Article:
Average Tax Refunds in America
93.6 percent of Americans got a tax refund in 2014
By Brandon Ballenger
This map ranks states by the average tax refund its residents got in 2014. Hover your cursor over a state to see how it ranks, and click a state for more details. Check it out, then see our analysis below.
All data comes from the newly released IRS Data Book for Fiscal Year 2014, which covers October 2013 to September 2014. Although the IRS has data for business and estate taxes, we only used data for individuals, including people who are self-employed.
Getting a tax refund is not a good thing. It means your paychecks are smaller than they should be, and you gave the federal government an interest-free loan for the entire year. That’s money you could have been using to pay bills on time, saving yourself some stress, late fees, and interest charges. If you’re already doing that, it’s money you could be using to get ahead in life.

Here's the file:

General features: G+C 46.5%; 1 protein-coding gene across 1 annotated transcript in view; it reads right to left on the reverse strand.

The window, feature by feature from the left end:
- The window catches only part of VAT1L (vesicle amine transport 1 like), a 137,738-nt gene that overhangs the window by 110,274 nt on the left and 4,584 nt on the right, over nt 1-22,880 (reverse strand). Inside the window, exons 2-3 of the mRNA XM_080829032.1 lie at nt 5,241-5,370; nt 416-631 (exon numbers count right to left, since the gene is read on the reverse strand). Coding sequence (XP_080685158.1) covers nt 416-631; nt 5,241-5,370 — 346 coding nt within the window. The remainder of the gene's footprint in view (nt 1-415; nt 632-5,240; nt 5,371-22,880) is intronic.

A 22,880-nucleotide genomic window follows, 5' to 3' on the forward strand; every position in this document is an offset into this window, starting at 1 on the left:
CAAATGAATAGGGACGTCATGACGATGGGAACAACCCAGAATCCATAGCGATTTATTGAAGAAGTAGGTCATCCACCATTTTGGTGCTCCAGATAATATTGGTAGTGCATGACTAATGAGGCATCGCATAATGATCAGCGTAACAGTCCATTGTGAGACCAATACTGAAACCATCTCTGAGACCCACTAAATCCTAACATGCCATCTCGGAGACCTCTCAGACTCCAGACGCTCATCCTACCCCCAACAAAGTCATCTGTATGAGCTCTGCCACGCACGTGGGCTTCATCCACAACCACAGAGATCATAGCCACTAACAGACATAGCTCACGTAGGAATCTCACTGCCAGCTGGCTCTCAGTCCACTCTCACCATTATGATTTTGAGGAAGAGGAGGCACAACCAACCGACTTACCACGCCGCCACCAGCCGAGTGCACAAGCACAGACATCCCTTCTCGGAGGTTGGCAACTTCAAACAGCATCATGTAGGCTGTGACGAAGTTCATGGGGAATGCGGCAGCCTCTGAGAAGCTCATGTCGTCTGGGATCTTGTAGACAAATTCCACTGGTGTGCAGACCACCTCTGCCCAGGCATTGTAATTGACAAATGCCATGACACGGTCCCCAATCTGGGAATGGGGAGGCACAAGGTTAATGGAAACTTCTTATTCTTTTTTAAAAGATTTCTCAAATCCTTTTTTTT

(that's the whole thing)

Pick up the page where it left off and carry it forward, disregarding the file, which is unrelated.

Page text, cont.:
But when we get a fat check, we often don’t know what to do with it — some are tempted to blow it on something big, like a new TV. Others get nervous about having a pile of money and avoid thinking about it, so they fritter it away on small purchases instead of making a plan.
With that in mind, Connecticut has nothing to be proud of at tax time. It barely beats the national average on the percentage of the population getting a refund, and gets the biggest average refund in the country. Nearby Vermont, on the other hand, had the lowest average refund — but more than 91 percent of its tax filers still got one.
If we look at both metrics together, Montanans seem the most savvy about taxes. They get the second-smallest average refund, about $2,300. And they also have the second-lowest percentage of the population getting a refund, at 84.7 percent.
Meanwhile, in Hawaii — where people sure could use the extra money year-round to cope with crazy-high gas prices — 99.43 percent of tax filers get a refund. That’s the highest refund rate in the country.
Want to start keeping more money in your pocket? Learn how to adjust your tax withholding.